As every alert person is bound to know by now, we are adding a free extra second -- a "leap second" -- to our day, once and once only, today, June 30.

By setting back our clocks one second just before 8 p.m., we hope to keep up with the sun, the only author and source of correct time.

Citizens must be careful, of course. You don't want to be all thumbs and set the clock back two seconds. With a little practice anybody can learn to adjust the clock one second. The International Time Bureau keeps track of all this sort of thing and says we're all right if we just remember the June second.

Every year from 1972 through 1979 we have, of course, been faithfully inserting a leap second at the close of New Year's Eve. And in 1972, you recall, we had to set back our clocks a second in June as well. But then in 1980 we had a year off and did not insert any leap seconds at all. Now, this month, we pay for the year off by having to add a second and, furthermore, we are going to have to add another second in June of next year, though we will not have to remember to add any seconds on New Year's Eve, which is a respite.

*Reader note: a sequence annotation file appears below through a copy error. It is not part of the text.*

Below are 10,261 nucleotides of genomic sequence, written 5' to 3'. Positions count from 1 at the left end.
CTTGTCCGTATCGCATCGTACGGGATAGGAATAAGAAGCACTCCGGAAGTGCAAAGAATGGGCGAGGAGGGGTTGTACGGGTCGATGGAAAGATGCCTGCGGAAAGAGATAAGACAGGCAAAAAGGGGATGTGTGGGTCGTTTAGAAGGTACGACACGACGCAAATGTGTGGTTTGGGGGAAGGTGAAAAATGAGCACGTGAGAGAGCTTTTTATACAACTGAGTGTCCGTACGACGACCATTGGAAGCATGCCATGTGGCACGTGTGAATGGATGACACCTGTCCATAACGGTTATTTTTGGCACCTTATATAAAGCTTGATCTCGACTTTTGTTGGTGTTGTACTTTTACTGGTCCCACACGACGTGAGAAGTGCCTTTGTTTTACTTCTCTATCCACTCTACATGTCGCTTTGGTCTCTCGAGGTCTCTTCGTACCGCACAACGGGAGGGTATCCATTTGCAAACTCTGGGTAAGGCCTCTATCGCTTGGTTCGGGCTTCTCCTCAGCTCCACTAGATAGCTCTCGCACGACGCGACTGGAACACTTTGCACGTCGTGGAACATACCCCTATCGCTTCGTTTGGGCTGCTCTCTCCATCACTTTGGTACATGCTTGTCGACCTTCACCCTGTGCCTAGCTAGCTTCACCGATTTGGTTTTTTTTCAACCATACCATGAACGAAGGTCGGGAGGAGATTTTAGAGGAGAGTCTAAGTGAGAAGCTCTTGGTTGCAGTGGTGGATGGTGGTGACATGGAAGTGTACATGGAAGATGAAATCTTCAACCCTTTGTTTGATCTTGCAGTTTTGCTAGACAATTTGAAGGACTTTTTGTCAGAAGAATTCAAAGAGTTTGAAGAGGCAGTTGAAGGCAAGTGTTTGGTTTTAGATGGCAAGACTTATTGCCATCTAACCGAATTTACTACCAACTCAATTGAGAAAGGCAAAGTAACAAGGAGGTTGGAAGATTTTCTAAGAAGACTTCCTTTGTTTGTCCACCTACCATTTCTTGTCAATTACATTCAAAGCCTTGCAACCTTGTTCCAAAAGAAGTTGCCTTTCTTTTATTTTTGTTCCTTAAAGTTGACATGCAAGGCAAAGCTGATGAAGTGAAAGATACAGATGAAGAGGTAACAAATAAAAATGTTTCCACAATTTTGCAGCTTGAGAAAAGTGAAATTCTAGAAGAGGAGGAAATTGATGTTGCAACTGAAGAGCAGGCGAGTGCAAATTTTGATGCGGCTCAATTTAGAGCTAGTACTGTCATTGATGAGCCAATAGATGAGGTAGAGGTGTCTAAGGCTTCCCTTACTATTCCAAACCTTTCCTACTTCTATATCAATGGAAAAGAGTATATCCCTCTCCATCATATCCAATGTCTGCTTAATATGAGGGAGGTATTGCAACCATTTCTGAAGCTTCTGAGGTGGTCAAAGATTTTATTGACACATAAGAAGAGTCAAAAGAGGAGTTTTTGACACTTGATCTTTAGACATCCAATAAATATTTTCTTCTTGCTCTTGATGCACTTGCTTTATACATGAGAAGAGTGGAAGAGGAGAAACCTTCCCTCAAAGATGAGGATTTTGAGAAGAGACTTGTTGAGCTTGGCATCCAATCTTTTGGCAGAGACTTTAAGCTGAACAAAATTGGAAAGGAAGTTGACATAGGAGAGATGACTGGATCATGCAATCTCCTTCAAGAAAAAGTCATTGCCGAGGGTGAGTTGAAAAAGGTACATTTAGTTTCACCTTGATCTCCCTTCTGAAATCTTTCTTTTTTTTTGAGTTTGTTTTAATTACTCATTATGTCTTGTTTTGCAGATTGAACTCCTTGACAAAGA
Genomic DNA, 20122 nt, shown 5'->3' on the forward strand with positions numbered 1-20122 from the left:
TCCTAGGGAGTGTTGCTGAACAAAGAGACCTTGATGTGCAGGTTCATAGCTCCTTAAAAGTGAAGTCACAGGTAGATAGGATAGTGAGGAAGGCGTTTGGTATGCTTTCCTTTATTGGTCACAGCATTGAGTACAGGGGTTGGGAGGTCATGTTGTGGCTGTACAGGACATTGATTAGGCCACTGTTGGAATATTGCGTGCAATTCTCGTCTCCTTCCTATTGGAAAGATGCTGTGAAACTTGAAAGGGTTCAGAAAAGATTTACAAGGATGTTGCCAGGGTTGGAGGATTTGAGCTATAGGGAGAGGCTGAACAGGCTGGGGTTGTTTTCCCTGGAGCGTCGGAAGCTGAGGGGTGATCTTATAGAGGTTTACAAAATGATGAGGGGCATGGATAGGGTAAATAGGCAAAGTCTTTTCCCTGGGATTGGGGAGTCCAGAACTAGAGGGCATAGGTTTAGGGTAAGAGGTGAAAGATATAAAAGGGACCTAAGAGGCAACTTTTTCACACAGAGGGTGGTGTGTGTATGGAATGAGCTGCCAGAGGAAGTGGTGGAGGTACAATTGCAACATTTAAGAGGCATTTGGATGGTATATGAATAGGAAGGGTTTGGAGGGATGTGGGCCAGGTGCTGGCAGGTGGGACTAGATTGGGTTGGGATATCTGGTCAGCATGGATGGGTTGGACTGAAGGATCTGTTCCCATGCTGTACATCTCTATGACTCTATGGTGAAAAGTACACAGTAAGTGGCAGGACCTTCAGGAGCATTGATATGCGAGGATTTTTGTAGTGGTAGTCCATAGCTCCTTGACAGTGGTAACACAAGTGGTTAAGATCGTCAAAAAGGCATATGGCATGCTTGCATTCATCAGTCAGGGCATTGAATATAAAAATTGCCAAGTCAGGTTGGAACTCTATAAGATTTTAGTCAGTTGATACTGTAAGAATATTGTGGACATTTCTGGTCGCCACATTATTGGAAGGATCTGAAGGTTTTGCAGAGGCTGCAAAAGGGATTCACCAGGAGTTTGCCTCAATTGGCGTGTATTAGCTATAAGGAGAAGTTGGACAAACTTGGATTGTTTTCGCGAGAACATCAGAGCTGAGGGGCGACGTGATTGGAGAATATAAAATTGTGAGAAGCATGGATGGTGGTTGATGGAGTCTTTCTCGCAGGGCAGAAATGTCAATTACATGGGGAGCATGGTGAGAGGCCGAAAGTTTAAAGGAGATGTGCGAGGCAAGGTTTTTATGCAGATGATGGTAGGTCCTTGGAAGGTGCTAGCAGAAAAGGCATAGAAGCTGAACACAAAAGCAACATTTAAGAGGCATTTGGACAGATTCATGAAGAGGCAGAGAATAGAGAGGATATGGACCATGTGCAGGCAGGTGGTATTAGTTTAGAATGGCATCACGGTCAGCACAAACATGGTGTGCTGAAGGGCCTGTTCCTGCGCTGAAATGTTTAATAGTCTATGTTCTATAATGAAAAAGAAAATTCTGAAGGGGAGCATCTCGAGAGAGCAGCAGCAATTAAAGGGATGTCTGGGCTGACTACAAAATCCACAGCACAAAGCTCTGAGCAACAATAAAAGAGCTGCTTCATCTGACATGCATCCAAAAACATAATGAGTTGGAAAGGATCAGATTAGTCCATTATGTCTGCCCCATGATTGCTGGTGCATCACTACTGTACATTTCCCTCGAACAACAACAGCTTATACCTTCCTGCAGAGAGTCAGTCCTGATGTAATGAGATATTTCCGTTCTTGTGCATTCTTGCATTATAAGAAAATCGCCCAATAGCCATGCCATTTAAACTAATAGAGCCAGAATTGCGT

There are days you wake up and say, "Surely it's not Wednesday already?"

That is because our slothful ancestors in the dark centuries before us let an endless number of years go by without adding their leap seconds. Things got behind. We have paid for it ever since.